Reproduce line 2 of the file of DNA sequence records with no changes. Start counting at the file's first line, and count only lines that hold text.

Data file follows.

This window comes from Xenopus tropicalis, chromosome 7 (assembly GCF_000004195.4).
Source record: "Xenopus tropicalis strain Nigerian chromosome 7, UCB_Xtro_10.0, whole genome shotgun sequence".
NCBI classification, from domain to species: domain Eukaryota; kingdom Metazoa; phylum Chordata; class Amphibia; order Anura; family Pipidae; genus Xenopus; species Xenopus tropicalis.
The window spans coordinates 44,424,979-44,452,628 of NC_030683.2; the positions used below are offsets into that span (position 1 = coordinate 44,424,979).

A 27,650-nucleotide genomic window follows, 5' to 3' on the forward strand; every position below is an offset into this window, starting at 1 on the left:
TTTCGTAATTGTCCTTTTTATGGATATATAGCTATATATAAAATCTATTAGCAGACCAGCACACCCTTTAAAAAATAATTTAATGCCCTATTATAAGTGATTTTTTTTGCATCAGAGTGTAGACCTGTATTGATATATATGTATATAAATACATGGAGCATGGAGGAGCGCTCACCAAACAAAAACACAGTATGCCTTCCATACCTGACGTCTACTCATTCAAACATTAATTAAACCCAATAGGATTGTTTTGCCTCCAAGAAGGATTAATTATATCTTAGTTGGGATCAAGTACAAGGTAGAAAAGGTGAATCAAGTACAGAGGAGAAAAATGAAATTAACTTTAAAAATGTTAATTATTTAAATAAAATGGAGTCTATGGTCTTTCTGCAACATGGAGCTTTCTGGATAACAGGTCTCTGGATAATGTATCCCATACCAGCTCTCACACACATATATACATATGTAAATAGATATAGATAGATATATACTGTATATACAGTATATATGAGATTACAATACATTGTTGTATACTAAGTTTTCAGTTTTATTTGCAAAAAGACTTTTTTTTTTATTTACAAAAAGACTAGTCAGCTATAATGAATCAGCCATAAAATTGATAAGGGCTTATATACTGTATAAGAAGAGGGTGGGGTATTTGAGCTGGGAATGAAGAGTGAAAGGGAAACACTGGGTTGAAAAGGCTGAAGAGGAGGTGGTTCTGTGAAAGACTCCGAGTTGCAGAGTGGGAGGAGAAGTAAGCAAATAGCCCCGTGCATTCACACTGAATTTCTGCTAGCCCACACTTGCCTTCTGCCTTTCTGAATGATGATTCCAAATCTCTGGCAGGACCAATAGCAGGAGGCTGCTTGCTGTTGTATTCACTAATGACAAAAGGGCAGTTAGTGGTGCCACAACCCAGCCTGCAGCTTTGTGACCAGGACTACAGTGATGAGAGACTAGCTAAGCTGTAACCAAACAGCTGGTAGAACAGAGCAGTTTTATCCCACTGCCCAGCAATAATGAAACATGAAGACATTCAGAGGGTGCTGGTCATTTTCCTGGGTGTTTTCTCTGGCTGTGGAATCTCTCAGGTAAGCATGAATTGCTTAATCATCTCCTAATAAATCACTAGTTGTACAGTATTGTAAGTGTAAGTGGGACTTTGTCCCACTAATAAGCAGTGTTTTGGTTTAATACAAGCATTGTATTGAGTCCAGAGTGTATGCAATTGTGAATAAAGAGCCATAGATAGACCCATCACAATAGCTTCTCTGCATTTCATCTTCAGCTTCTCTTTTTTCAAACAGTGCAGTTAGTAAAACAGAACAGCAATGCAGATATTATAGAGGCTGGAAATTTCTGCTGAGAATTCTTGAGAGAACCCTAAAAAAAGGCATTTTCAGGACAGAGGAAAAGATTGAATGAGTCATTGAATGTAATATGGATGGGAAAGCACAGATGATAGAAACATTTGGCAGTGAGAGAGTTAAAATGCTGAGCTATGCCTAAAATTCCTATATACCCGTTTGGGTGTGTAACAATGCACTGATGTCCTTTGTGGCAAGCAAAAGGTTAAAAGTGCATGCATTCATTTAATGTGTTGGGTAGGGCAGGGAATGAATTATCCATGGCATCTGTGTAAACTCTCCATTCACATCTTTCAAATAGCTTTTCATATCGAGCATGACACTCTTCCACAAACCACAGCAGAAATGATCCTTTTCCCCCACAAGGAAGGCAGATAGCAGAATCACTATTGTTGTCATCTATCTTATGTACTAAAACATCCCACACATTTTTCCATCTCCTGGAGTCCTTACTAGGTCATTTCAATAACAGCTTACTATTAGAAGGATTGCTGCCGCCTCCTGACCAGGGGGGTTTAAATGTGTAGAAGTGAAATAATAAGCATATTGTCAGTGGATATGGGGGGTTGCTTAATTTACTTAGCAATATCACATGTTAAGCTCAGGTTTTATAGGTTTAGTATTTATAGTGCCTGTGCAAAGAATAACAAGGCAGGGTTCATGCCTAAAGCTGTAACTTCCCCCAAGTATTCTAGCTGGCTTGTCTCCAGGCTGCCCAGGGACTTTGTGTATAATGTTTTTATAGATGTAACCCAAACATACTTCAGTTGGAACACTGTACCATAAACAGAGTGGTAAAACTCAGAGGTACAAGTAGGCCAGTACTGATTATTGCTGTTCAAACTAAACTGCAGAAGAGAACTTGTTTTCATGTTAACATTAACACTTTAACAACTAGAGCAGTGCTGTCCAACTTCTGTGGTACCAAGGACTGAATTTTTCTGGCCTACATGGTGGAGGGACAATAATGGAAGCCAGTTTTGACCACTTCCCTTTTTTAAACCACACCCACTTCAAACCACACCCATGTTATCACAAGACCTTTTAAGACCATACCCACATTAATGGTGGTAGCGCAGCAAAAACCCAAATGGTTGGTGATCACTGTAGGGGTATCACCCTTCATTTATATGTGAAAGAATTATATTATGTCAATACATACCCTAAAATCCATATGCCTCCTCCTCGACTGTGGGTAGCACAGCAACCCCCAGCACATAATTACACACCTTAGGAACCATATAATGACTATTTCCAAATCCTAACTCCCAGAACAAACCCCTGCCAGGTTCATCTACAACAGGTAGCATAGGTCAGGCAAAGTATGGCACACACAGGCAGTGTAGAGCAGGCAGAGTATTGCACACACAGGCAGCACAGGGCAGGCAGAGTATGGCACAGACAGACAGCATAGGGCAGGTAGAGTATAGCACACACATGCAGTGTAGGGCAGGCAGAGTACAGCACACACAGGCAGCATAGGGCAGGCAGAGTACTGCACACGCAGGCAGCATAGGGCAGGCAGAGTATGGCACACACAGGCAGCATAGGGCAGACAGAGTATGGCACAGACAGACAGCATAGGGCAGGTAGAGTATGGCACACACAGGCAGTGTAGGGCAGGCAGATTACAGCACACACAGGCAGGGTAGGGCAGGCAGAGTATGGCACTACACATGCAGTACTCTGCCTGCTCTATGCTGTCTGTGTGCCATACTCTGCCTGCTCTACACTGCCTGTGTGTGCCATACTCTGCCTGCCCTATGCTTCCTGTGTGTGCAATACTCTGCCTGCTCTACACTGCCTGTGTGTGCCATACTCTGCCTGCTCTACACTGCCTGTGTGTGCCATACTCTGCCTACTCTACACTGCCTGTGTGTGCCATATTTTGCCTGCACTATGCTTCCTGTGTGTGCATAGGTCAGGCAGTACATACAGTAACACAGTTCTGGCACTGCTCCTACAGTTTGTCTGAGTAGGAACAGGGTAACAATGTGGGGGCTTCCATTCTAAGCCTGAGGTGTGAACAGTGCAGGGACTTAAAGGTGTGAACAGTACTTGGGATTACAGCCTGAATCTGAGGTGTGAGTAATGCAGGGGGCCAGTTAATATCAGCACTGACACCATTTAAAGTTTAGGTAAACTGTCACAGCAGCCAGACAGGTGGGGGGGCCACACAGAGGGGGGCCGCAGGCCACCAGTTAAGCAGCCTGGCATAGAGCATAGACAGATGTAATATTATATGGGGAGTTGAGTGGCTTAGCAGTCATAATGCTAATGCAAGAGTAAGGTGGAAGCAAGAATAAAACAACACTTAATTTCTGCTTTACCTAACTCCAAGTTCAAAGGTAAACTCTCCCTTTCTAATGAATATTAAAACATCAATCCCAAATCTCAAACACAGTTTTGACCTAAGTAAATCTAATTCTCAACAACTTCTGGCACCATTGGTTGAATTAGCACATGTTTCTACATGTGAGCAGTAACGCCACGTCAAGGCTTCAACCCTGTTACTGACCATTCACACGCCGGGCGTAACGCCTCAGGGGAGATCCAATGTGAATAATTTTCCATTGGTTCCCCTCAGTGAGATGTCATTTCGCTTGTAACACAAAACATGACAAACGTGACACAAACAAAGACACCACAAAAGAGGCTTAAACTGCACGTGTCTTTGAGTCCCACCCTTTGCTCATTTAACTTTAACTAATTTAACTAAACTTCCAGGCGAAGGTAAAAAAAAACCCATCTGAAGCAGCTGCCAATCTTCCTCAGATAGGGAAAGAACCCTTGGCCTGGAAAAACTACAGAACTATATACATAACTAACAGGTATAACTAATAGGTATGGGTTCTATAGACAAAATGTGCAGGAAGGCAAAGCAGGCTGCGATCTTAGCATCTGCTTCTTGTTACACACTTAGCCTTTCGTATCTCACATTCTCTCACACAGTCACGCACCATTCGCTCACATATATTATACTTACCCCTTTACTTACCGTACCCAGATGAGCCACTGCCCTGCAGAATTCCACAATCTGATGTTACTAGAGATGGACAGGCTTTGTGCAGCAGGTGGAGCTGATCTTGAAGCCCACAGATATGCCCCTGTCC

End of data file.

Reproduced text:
Source record: "Xenopus tropicalis strain Nigerian chromosome 7, UCB_Xtro_10.0, whole genome shotgun sequence".